For Di Paola, championing Wilding’s work is about “taking that legacy and expanding it beyond the one or two famous works that people know, but instead putting energy into enlarging this view of what an artist can be and helping grow this legacy beyond one thing.”

Di Paola’s dedication to expanding an artist’s legacy reflects Anat Ebgi’s central commitment to its artists, emphasizing a holistic approach to nurturing their careers and ensuring their relevance in contemporary art.

“Rather than trying to gather up all these artists, I think every artist that we believe in, that we feel is an important artist to give our energies, is seen with how long we’ve worked with these artists and that we believe in them and stand by them, and that’s just part of the program,” Ebgi told Artsy.

Experimental American artist Tina Giruoard, much like Wilding, represents another facet of the gallery’s dedication to contextualizing and uplifting the work of its artists within a broader history. Anat Ebgi’s representation of Giruoard’s estate is a testament to honoring the breadth of an artist’s entire career. Since the artist’s passing in 2020, the gallery has played a key role in solidifying her legacy.

“One of the exciting things of what we get to do as a gallery is having this history and being able to look back at it, being able to recontextualize this work and find the places in which [Girouard] fits,” Di Paola said.

Above all, the gallery’s mission is predicated on deep-seated trust with its artists and its collectors. Ebgi spoke to this dedication, particularly in the case of Sigrid Sandström, the first artist to join her roster. Her perseverance is mirrored in Sandström’s progress, with an upcoming exhibition at Perrotin signifying a milestone in the artist’s burgeoning recognition. “We really work hard for these artists,” Ebgi affirmed.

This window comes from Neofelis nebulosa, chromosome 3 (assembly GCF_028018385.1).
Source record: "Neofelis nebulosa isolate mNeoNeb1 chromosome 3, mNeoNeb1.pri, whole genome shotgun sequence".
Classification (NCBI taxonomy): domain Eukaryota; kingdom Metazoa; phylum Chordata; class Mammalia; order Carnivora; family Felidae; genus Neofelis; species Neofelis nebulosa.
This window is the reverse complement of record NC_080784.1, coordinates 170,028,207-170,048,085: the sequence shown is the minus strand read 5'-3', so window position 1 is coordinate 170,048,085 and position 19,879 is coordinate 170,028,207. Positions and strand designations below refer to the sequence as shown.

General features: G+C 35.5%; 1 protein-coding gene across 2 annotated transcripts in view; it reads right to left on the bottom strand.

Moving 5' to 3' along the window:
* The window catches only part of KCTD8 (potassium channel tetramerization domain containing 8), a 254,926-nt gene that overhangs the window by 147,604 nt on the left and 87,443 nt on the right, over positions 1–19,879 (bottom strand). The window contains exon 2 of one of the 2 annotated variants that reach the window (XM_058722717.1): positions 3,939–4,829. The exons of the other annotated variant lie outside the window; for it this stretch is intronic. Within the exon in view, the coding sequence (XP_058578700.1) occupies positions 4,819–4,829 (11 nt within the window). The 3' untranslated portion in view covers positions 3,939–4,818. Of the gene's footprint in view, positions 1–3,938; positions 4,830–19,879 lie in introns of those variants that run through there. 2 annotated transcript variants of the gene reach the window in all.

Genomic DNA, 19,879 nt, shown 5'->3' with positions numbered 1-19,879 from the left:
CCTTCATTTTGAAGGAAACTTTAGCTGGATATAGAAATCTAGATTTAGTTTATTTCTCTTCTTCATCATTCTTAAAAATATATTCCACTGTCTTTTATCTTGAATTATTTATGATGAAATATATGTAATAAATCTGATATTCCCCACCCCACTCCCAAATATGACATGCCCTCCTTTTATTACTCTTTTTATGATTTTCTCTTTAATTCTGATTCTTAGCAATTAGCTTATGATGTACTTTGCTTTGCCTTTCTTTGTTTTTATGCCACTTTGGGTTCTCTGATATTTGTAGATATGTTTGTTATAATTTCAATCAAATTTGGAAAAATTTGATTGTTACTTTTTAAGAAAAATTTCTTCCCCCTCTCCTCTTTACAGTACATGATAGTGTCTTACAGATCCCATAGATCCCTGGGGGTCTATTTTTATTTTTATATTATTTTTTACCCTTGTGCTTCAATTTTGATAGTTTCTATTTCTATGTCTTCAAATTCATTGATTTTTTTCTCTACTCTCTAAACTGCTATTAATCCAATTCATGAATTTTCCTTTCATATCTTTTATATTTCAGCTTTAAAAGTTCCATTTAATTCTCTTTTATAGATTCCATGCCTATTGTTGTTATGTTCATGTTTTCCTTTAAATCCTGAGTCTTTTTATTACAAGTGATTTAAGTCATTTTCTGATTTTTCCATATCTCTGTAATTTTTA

Likewise, the gallery’s bond with collectors and institutions is founded on a shared investment in the artists’ long-term visions rather than transient trends. Anat Ebgi, with a deep-rooted presence in the international art scene, stands on the precipice of a new chapter with its move to New York. The move promises to weave the gallery even more tightly into New York’s art scene and the global art community, furthering the reach of its 30-strong roster, which includes several ultra-contemporary artists such as Jessica Taylor Bellamy and Krzysztof Strzelecki.

Ultimately, Anat Ebgi’s passion for the longevity of artists is communicated and shared across its community—a secret that distinguishes the gallery in the art world.

“The collectors that we’ve cultivated are ones that are going to hold the work and are going to continue to support and are going to invest in the program,” Di Paola said. “They’re not people who are just searching for the next hot thing that can be flipped in six months. We’ve cultivated really dedicated collectors for our really dedicated program.”